Made by Marla Mae, the baking company formed about a year ago by Masury native Marla Mae Harvey, got a boost in visibility when Harvey and her friend, Daniel Wilson, appeared on the Food Network TV show, “Holiday Baking Championship – Gingerbread Showdown.”
“The reaction has been great,” said Harvey, who lives in the Pittsburgh suburb of East Liberty. “I sold out of my Christmas orders; that was really nice. I got invited to do a couple markets.”
Harvey, who was trained in baking, pastry and culinary management at the former Art Institute of Pittsburgh, started Made by Marla Mae after getting laid off from her last job because of the COVID-19 pandemic.
“I had to make a decision – I already baked some cakes on the side for friends and family – if I wanted to really do this,” said the 2010 Brookfield High School graduate. “It’s still really, really small. I do a lot of custom cakes and little treats at some pop-up markets. I’m working my way up.”
She had worked with Wilson at a restaurant a few years prior, and he called her in April to ask her if she would appear on the baking show with him. Wilson had appeared on a Food Network cookie challenge show a year earlier.
“He got asked to come back, because he built gingerbread houses competitively and the show was based around building a gingerbread house,” she said.
Although Harvey had never built a gingerbread house before, she agreed to participate and went through the screening process. After being selected, she and Wilson had a week to prepare before heading to Knoxville, Tenn., for the shoot.
“It all happened really fast,” she said. “I was most nervous about flying by myself to Tennessee.”
Competitive gingerbread house builders can take months designing and building their creations, Harvey said. “We had to do all this in 10 hours.”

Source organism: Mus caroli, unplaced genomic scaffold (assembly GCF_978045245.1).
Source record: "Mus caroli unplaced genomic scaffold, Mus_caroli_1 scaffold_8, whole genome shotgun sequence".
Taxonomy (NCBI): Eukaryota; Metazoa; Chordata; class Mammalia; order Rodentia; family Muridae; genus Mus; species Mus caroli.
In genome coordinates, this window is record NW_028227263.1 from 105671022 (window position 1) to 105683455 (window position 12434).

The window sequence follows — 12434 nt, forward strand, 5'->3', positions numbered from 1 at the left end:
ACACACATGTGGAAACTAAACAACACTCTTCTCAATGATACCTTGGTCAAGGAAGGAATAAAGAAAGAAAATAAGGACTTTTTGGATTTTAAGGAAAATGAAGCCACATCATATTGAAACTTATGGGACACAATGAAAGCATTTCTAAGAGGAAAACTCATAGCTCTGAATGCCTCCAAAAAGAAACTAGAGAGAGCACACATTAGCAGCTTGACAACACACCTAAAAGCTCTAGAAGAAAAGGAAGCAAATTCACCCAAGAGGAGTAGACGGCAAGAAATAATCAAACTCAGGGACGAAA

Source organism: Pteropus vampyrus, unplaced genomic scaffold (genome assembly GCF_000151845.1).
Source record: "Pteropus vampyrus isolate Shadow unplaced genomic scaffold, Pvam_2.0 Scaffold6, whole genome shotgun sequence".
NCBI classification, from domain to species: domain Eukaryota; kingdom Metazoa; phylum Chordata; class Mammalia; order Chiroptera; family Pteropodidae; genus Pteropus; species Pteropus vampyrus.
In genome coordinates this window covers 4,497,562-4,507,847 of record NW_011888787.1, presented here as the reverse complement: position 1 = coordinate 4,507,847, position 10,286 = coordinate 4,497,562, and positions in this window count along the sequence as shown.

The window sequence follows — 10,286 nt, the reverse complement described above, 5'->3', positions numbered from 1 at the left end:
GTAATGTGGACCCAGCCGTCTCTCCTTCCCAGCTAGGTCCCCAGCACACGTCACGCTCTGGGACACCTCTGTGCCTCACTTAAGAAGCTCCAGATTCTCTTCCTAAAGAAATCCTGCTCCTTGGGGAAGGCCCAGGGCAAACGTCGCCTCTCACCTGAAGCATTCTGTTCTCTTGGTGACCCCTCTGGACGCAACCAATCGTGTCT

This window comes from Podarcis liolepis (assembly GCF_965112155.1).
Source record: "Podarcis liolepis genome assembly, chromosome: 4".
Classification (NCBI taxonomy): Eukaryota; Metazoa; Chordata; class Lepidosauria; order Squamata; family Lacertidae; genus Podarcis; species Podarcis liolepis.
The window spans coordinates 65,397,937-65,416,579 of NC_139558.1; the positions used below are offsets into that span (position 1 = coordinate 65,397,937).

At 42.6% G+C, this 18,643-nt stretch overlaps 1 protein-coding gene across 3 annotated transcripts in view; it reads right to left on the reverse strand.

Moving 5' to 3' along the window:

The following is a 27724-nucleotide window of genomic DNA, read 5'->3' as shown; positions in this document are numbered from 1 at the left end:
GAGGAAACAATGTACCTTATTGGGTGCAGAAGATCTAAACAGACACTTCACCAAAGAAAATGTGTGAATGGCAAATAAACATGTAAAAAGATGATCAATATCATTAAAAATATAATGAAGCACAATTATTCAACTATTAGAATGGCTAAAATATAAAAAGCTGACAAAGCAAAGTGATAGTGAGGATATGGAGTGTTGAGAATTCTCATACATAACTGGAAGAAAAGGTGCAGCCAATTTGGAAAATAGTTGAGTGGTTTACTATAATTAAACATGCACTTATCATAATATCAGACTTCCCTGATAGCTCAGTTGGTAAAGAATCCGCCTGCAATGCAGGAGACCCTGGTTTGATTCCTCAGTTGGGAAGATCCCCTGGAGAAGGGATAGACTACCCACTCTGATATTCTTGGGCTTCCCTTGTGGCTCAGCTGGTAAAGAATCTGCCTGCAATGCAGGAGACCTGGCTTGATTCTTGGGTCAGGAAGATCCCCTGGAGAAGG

Harvey and Wilson were allowed to bake the base of their house ahead of time, and knew the theme was “holiday light show.” Ninety percent of their house had to be edible.
“We ended up doing a greenhouse with windows, and we ended up holding everything together with chocolate,” she said.
They won their episode against two other teams.
“I think we did a great job,” Harvey said. “Daniel and I worked together really well. We had the same mindset. We were both really organized bakers. We had a plan for everything and we followed our plan to a T, and everything turned out the way it should of, which I was really happy about.”
Harvey, who had to keep her participation in the show secret until November, said she hopes the exposure will lead her to bigger and better things – she would like to rent a baking space instead of doing all the work in her tiny apartment – but her goals are modest.
“I just want to be well known around the Pittsburgh area, even back home, just well enough to be a stable business,” she said. “I don’t think I’m gonna be anything like, you know, a famous baker or anything like that. I just wanna be successful, and success to me means making other people happy. In my opinion, I think desserts bring a lot of people together, especially during the pandemic. That’s one thing that everybody can share. I just wanna be able to bake for more people, and that’s what success means to me.”